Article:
“The dogs will really miss you. They’re getting pretty old you know,” I said to my daughter.
“Stop making me feel guilty!” she said.
She was researching apartment offerings online. I had offered free rent, meals and laundry.
I never claimed to be a parenting expert. I wasn’t quite ready for our nest to be empty.
Our daughter recently graduated from college, has a full-time job and has continued living with us during the pandemic.
I like having my children around me. The dogs aren’t the only ones to miss our daughter.
I got on board with her decision. She became my “project.” I refinished furniture, sewed pillows and let her shop in our house to pick out extra furniture and household goods to help her get launched.
“I think Dad is going to miss me more than you,” she said as we organized her kitchen. She looked at me, waiting for my reply.
“Yeah, probably,” I said with a smirk.
She’s learning my techniques.
She’s only about 10 minutes from us. When we returned home, the house was quiet except for the sound of three dogs prancing around looking for their “sister.” We sat down and looked at each other because the at-home parenting process is complete.
We might be feeling a bit of “empty nest syndrome.” Fortunately, the sadness and loss people might feel as their children become adults is quite normal. My older friends with grown-up “kids” my age have assured me that I will “love being an empty nester.”
I just need to adjust a bit. I still have more pillows to sew and dogs to feed.
When your life situation changes, don’t hang up cooking and balanced meals. Prepare some foods that you always wanted to try but didn’t have a chance.
Take advantage of family-sized recipes. Freeze the extra food in meal-sized containers to give you more time for exploring new hobbies.
Here are some tips from an NDSU Extension publication I wrote a while back called “Cooking for One or Two.” See www.ag.ndsu.edu/food for more information.
- Choose recipes that are easy to divide mathematically. In recipes calling for three eggs, use two eggs and remove 2 to 4 tablespoons of liquid (if present) from the recipe.
- If a recipe calls for a can of beans or soup and you would like to divide the recipe in half, use what you need and either refrigerate or freeze the remaining food. Label the container with the contents and date.
- Add seasonings gradually. Sometimes you may need to add more (or less) of the spice to reach the desired flavor.
- Check for doneness of halved recipes five to 10 minutes sooner than the original recipe.
- Use planned-over macaroni to make pasta salad or quick casseroles. Add planned-over vegetables or meat.
- Make mini pizzas by topping English muffins with planned-over spaghetti sauce, vegetables and shredded cheese.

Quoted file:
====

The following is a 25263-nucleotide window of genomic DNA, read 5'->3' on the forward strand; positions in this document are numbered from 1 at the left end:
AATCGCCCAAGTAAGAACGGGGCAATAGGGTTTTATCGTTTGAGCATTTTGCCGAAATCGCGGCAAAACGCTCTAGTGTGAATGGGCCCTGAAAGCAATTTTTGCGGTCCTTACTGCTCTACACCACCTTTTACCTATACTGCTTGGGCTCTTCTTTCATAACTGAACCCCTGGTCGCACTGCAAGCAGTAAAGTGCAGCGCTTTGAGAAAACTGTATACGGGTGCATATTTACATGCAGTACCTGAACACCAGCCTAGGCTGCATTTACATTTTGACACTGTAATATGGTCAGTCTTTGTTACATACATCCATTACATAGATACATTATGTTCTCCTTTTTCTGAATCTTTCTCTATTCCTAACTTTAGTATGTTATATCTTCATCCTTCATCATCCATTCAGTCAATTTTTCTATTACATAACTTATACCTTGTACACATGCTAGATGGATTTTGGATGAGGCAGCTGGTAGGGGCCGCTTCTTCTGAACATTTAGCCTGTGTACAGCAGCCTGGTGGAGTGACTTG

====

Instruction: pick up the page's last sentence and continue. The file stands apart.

- Add chopped onions, mushrooms, peppers and cooked meat to canned spaghetti sauce. Serve spaghetti sauce over noodles one day, then add kidney beans and chili seasoning for another meal.
- Top a microwave-baked potato with planned-over chili and cheese.
- Mix chopped yellow squash, green peas and grated carrots with a prepared rice mix.
- Spice up canned tomato soup by adding chopped green onion, celery and some garlic powder.
- Set a table and turn on some soft music. Enjoy a meal for one or two.
As we move closer to a new year, I have an opportunity for you. Please enter the drawing for a free 2022 calendar.
It’s a full-color calendar featuring 12 recipes and many tips. We will give away at least 50 calendars. We will mail the calendars so be sure to include your complete address in the online form. We will not share your information with anyone. Please fill out this online form to enter: https://forms.gle/CGBg79caYa8GzwpJ8
If the form does not work for you, enter the giveaway contest by Dec. 7 by emailing email@example.com with 1) your name and full address including zip code and 2) a suggested topic for a future newsletter or column. Good luck!
Several years ago I worked with my student interns to create a series of publications called “Cooking 101” featuring easy recipes with few ingredients. Although these were designed originally for young adults cooking for one or two, empty nesters also can appreciate the tips.
1 whole-wheat bagel (or your favorite type)
2 tablespoons spaghetti sauce or pizza sauce
¼ cup shredded part-skim mozzarella cheese
Optional ingredients (chopped mushrooms, peppers)
Optional spices (basil or oregano)
Cut the bagel in half. Spread each half with 1 tablespoon spaghetti sauce or pizza sauce. Top with cheese. Sprinkle with chopped vegetables and spices if desired. Microwave on high, uncovered, one to 1½ minutes or until cheese is melted. Complete this quick meal with carrot sticks, apple slices and milk.
Makes one serving. One bagel with toppings has about 330 calories, 6 grams fat, 16 grams protein, 52 grams carbohydrate, 5 grams fiber and 640 milligrams sodium.
(Julie Garden-Robinson is a North Dakota State University Extension food and nutrition specialist and professor in the Department of Health, Nutrition and Exercise Sciences. Follow her on Twitter @jgardenrobinson.)